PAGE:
a bitterly divided nation. which then brings me to his -- [inaudible] gandhi, kennedy, churchill, all iconic figures. the last for his inspirational wartime leadership, the first more so for being assassinated. yet today ask almost anybody anywhere which global statesmen they admire most, and nelson mandela will likely as not be the answer. other world figures are usually famous within their own professional disciplines, sections of society, interest groups or age groups. many attract cynicism or play at indifference. nelson mandela's achievement was to combine fame, affection and admiration from virtually anyone anywhere in the world. so if, i believe, he is more iconic than anybody else, then why? his life story of sacrifice, courage, endowns and suffering in the great and noble cause of
democracy, liberty and justice, places him alongside a very select few; suffragists, gandhi himself, anti-colonial african leader, che get around rah, often sang suu kyi to name just some. but mandela towers above all of them in popular imagination. perhaps in part because he was the first such figure to be projected to the world's peoples through the powerful media of the modern global television and the internet. he was quite simply far better known than any comparable figure. but equally, he survived -- and this is the lesson i draw -- he survived and, indeed, prospered even under the 24-hour news overhype and spin where uniquely he remained untarnished and diminished. that unrivaled capacity for building up, then knocking down leaving him serenely above all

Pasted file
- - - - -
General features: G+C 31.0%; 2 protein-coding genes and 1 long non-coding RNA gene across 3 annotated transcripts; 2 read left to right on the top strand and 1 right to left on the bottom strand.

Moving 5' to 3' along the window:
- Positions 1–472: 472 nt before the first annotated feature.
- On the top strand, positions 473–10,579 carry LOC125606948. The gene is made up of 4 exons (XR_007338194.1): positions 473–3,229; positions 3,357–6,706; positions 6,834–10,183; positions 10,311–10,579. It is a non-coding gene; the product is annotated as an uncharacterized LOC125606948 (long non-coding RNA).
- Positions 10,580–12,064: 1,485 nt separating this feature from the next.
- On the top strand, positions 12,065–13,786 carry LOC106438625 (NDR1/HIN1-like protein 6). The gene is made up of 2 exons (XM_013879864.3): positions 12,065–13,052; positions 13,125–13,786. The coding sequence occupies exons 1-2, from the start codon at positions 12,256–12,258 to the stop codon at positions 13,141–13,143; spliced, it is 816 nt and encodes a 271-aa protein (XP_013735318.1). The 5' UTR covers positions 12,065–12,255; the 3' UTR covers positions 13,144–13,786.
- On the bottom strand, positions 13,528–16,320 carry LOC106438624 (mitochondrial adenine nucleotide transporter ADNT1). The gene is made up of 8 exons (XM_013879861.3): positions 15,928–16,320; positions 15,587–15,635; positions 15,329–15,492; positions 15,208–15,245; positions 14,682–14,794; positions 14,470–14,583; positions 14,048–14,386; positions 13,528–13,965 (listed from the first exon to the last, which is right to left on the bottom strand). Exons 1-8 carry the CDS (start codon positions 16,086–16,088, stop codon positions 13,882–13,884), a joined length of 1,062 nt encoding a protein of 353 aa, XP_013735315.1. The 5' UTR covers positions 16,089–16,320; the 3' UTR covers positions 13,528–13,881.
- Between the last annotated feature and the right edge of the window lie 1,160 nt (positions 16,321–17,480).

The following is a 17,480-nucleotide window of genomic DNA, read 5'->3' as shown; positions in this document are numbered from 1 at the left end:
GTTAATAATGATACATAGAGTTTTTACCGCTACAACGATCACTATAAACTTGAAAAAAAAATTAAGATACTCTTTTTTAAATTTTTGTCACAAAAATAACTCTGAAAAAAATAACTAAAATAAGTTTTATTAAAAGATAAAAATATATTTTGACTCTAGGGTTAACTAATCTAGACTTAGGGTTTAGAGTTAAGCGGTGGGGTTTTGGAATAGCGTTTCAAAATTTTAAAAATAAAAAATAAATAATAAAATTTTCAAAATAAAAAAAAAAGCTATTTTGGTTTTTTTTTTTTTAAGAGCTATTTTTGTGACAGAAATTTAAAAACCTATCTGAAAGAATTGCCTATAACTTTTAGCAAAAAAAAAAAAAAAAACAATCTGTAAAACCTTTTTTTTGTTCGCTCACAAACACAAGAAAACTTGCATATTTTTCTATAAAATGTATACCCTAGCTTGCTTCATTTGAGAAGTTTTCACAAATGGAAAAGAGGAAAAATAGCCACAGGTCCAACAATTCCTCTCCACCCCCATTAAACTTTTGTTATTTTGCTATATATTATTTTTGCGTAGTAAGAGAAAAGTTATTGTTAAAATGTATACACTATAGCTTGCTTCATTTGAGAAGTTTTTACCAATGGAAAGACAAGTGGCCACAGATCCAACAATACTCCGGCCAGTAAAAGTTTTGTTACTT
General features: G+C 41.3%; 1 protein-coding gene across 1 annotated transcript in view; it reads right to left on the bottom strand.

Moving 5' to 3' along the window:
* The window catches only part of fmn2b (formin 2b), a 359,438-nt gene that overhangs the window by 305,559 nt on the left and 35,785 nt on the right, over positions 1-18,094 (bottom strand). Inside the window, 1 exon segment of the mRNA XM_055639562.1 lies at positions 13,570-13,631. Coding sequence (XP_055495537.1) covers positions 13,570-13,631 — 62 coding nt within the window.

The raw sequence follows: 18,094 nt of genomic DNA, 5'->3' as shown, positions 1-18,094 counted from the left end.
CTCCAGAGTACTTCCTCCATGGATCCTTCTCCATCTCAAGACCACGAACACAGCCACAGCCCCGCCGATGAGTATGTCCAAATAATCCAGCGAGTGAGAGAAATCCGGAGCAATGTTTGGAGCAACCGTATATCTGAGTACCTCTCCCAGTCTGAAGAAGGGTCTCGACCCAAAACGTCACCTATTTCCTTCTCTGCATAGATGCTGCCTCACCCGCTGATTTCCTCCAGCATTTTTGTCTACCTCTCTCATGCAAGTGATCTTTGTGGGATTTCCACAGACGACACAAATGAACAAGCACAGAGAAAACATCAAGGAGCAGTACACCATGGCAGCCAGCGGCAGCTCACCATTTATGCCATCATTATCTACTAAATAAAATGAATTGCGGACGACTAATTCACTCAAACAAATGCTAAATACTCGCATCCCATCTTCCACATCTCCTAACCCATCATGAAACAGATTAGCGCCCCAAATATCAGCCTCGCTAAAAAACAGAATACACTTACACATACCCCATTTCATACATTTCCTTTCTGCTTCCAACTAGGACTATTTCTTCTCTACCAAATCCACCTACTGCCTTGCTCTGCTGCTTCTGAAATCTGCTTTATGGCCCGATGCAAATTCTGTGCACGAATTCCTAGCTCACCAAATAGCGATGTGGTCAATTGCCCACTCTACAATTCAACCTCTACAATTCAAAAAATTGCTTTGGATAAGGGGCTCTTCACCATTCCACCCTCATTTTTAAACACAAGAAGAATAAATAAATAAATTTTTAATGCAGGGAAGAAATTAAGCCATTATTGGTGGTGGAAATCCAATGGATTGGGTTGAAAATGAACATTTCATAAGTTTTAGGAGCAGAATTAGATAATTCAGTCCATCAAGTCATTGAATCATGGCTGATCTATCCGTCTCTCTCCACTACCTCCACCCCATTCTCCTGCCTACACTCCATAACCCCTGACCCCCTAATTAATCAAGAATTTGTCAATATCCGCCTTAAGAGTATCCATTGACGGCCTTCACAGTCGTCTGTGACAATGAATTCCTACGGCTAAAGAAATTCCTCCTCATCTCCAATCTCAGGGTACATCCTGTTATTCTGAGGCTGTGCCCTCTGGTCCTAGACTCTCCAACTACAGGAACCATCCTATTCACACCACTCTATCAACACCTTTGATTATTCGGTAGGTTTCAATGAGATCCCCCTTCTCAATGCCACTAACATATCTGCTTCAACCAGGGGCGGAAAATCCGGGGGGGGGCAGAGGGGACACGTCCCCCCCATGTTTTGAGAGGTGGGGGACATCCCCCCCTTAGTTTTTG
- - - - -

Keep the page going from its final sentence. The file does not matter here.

its insatiable -- [inaudible] an obsession for triviality and instant novelty. where most political careers end in failure, nelson mandela's continued to soar long after he'd stepped down as president. mandela's greatness derive t not just from an extraordinary biography that dwarfs the rest of human kind, it came from the warm glow of humanity, his common touch, humbleness, self-depracation, humor and decency. prison could have 'em bittered. egotism could have triumphed. the clutching of the crowd and the intrusive pressures could have seen him retreat behind the barriers which most leaders and celebrities today not necessarily through any fault of their own erect around themselves partly to retain some personal space. but the consequence of which all too often east becomes aloofness or insincerity and its companion, cynicism. but none of this happened.